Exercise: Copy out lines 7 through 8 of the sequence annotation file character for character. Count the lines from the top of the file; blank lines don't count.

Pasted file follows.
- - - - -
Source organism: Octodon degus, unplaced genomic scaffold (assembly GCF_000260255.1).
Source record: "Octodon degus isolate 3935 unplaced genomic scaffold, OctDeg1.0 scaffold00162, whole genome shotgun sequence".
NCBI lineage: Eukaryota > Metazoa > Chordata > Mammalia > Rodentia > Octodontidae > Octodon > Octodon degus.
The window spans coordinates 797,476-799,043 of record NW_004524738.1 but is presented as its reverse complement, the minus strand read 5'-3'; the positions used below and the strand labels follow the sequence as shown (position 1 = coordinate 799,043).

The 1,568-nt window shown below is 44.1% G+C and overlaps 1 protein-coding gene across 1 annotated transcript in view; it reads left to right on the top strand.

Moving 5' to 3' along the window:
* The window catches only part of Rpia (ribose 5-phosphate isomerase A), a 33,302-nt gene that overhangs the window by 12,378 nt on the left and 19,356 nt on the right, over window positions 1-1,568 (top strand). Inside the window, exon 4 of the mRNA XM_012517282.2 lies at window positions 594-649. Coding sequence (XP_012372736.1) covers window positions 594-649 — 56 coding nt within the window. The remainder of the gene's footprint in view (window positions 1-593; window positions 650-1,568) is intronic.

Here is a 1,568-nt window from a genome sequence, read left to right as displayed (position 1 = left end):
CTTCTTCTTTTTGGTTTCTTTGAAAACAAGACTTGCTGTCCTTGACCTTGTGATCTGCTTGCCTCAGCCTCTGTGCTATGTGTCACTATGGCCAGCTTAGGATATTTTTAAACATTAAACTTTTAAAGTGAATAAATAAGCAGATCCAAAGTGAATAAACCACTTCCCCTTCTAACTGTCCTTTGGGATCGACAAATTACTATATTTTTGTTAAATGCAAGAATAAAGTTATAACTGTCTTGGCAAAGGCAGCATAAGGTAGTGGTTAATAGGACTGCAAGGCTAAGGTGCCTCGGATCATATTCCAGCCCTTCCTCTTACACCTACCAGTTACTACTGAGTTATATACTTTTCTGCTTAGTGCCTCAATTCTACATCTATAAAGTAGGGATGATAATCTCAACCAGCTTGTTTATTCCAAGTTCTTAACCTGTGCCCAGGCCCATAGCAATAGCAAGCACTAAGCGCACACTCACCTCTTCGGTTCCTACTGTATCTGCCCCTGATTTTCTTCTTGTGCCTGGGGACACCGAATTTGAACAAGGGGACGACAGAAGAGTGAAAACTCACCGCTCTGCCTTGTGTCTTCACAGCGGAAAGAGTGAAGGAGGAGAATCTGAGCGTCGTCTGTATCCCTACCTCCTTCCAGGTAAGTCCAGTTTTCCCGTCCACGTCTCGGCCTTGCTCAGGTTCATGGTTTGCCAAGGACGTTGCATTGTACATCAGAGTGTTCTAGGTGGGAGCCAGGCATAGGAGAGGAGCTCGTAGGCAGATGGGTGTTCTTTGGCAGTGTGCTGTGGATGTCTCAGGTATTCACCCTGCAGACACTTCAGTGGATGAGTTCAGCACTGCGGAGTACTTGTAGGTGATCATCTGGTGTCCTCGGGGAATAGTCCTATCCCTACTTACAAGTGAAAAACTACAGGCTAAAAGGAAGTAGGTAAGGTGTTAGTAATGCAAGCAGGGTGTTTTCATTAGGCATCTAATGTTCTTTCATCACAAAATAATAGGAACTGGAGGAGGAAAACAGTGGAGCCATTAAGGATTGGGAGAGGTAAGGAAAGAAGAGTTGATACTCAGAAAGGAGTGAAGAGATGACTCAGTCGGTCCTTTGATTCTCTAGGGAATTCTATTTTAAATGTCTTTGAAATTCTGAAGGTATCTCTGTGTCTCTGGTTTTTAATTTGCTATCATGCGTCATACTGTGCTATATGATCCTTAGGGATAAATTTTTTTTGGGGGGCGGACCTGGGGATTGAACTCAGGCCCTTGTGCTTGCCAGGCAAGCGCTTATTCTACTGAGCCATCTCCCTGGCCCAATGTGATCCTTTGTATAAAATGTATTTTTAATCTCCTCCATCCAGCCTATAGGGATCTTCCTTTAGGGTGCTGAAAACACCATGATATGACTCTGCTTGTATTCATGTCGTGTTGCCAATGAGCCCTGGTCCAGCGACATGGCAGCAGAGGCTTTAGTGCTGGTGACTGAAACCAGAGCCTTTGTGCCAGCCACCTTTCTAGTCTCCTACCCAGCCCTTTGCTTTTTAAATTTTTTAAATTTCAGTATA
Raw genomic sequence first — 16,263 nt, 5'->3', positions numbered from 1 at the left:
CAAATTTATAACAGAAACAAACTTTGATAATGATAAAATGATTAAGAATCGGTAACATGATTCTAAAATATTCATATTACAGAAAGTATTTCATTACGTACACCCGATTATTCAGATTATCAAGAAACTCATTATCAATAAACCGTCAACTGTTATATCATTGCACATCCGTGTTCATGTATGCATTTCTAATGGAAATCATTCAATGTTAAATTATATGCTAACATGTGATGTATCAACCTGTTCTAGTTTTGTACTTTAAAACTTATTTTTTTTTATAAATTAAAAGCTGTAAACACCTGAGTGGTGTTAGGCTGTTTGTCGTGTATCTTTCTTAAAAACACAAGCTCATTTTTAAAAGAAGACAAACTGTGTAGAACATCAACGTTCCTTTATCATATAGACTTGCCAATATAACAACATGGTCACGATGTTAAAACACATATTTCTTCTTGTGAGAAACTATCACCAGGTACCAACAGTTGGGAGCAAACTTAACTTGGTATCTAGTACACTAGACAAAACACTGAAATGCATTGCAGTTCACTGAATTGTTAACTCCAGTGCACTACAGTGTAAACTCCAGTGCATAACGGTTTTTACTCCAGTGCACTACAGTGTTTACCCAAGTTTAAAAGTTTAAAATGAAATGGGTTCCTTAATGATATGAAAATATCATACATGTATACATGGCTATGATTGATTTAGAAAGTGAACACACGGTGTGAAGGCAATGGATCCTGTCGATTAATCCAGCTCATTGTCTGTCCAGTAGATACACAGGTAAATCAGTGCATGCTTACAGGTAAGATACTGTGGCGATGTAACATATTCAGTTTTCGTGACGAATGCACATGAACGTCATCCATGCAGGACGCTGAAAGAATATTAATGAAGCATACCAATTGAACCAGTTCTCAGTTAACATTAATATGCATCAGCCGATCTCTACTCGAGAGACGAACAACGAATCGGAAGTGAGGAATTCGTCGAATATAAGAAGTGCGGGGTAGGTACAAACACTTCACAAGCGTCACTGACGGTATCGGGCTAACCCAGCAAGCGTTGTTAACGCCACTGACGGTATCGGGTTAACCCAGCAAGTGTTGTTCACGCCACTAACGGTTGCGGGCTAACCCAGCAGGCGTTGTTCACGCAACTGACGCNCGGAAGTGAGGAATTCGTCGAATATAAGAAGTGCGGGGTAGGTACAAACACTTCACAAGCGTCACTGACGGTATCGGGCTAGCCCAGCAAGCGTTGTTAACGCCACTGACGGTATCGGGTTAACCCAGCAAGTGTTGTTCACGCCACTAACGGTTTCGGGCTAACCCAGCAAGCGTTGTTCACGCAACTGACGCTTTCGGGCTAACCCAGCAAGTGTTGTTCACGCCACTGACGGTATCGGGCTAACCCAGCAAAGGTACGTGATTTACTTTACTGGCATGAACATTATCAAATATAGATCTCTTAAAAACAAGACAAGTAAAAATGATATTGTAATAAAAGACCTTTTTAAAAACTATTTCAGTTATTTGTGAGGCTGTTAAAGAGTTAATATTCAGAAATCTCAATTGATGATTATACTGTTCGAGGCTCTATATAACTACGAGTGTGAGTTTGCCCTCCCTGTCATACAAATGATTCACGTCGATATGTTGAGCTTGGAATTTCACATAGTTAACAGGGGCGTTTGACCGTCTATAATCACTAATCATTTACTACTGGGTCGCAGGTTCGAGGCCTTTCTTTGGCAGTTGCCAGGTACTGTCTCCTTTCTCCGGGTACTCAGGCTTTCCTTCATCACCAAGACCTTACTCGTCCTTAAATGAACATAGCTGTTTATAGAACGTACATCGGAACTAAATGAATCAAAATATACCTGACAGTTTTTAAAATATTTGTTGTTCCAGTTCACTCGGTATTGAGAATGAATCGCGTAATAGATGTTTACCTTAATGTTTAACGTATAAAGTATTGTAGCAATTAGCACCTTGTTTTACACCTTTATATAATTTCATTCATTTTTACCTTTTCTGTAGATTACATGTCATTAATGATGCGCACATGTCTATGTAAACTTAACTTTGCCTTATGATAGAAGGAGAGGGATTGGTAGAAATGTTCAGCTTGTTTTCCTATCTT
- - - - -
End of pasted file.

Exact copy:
* The window catches only part of Rpia (ribose 5-phosphate isomerase A), a 33,302-nt gene that overhangs the window by 12,378 nt on the left and 19,356 nt on the right, over window positions 1-1,568 (top strand). Inside the window, exon 4 of the mRNA XM_012517282.2 lies at window positions 594-649. Coding sequence (XP_012372736.1) covers window positions 594-649 — 56 coding nt within the window. The remainder of the gene's footprint in view (window positions 1-593; window positions 650-1,568) is intronic.

Here is a 1,568-nt window from a genome sequence, read left to right as displayed (position 1 = left end):